KiwiSaver: An Initial Evaluation of the Impact on Retirement Saving
AbstractKiwiSaver is a voluntary savings scheme aimed at increasing the retirement wealth of a target population. A critical element shaping the success of KiwiSaver is the extent to which individuals participate in the scheme, given its voluntary nature; and, having chosen to participate, the extent to which their attitudes and practices toward savings have been modified by their participation. This paper presents the results of an initial evaluation to assess individuals' saving behaviour following the introduction of the KiwiSaver scheme. It is based on the findings of a national survey conducted in 2010. We find that members adjust their savings portfolio such that only about one third of the contributions they make to their KiwiSaver account represents additional savings. Further, only 22% of respondents report that their expected retirement income would not be sufficient to meet basic living costs. Critically, regression analysis finds no relationship between KiwiSaver membership and any shortfall or excess in respondents' expected retirement income relative to either the amount needed to meet basic needs in retirement or to be comfortable. Consequently, examination of standard measures of programme efficacy such as target effectiveness and leakage suggests that KiwiSaver has been only modestly successful in reaching the target population and that leakage to the non-target population was high. This implies that the ongoing cost of the scheme per target member could exceed $13,000 per year. Finally, recognising that KiwiSaver may have had broader objectives not explicitly stated in the Act, the scheme's possible effect on national saving was examined. In the long run the effect on net national saving appears marginal at best.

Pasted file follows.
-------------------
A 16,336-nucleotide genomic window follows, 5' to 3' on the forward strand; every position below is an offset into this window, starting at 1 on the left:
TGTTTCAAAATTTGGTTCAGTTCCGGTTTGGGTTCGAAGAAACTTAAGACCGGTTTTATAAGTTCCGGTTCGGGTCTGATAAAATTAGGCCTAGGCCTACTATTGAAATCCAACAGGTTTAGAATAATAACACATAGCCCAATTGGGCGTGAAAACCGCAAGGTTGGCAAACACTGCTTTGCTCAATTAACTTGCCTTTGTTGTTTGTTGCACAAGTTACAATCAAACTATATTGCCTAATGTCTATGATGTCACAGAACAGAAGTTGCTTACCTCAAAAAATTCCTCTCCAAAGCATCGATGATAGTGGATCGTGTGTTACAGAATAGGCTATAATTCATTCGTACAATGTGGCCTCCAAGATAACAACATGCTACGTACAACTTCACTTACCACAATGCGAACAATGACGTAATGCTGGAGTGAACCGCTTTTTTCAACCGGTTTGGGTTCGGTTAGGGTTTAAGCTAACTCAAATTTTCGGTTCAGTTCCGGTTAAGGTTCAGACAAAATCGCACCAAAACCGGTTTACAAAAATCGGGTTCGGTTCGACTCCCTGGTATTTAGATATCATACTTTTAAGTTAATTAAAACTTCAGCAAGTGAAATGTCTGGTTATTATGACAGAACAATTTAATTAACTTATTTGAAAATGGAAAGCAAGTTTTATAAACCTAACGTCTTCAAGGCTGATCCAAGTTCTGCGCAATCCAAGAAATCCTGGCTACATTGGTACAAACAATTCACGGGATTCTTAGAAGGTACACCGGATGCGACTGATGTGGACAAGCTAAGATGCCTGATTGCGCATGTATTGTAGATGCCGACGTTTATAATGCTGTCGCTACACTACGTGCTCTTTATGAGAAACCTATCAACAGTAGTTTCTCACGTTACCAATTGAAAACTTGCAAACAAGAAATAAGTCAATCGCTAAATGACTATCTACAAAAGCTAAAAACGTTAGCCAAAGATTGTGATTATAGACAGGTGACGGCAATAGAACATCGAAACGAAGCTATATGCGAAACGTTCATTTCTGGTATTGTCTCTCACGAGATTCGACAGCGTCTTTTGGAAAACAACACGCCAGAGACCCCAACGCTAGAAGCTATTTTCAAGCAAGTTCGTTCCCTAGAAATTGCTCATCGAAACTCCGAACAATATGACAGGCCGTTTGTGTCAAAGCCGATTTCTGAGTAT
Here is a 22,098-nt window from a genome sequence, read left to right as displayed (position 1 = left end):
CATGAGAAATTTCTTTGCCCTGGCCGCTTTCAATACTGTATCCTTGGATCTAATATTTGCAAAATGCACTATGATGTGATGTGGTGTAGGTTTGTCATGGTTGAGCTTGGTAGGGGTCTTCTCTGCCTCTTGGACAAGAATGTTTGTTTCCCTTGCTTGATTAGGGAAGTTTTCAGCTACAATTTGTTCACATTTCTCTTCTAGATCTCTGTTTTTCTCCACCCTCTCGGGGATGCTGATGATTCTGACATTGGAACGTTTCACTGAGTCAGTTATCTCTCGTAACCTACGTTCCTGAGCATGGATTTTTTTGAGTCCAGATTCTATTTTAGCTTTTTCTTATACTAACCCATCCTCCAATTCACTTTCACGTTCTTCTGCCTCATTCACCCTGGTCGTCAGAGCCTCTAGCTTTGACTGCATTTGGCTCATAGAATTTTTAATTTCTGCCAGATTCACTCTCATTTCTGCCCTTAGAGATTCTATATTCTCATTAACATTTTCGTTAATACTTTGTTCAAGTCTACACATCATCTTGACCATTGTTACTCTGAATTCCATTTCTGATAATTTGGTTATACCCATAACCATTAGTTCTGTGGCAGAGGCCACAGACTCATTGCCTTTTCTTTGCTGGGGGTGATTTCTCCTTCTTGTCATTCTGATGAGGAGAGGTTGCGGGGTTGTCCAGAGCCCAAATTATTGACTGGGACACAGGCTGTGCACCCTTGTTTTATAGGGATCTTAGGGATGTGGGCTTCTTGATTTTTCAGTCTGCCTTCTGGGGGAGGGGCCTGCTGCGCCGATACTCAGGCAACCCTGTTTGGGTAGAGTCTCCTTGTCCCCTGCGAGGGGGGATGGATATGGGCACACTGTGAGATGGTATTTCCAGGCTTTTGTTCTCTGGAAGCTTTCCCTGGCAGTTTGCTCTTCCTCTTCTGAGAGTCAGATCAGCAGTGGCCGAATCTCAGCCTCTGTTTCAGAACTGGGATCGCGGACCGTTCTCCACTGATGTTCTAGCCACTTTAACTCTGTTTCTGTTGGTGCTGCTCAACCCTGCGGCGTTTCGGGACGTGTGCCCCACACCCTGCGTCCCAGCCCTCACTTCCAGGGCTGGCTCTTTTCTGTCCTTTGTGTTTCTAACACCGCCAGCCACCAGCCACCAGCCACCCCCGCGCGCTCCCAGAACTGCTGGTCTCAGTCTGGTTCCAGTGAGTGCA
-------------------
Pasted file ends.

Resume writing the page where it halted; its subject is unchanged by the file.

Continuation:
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Bibliographic InfoPaper provided by New Zealand Treasury in its series Treasury Working Paper Series with number 11/04.
Date of creation: Dec 2011
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KiwiSaver; New Zealand; Saving; Retirement; Additionality;
Find related papers by JEL classification:
- E21 - Macroeconomics and Monetary Economics - - Macroeconomics: Consumption, Saving, Production, Employment, and Investment - - - Consumption; Saving; Wealth
- D10 - Microeconomics - - Household Behavior - - - General
- D91 - Microeconomics - - Intertemporal Choice and Growth - - - Intertemporal Consumer Choice; Life Cycle Models and Saving
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- Leslie Hull, 2003. "Financial deregulation and household indebtedness," Reserve Bank of New Zealand Discussion Paper Series DP2003/01, Reserve Bank of New Zealand.
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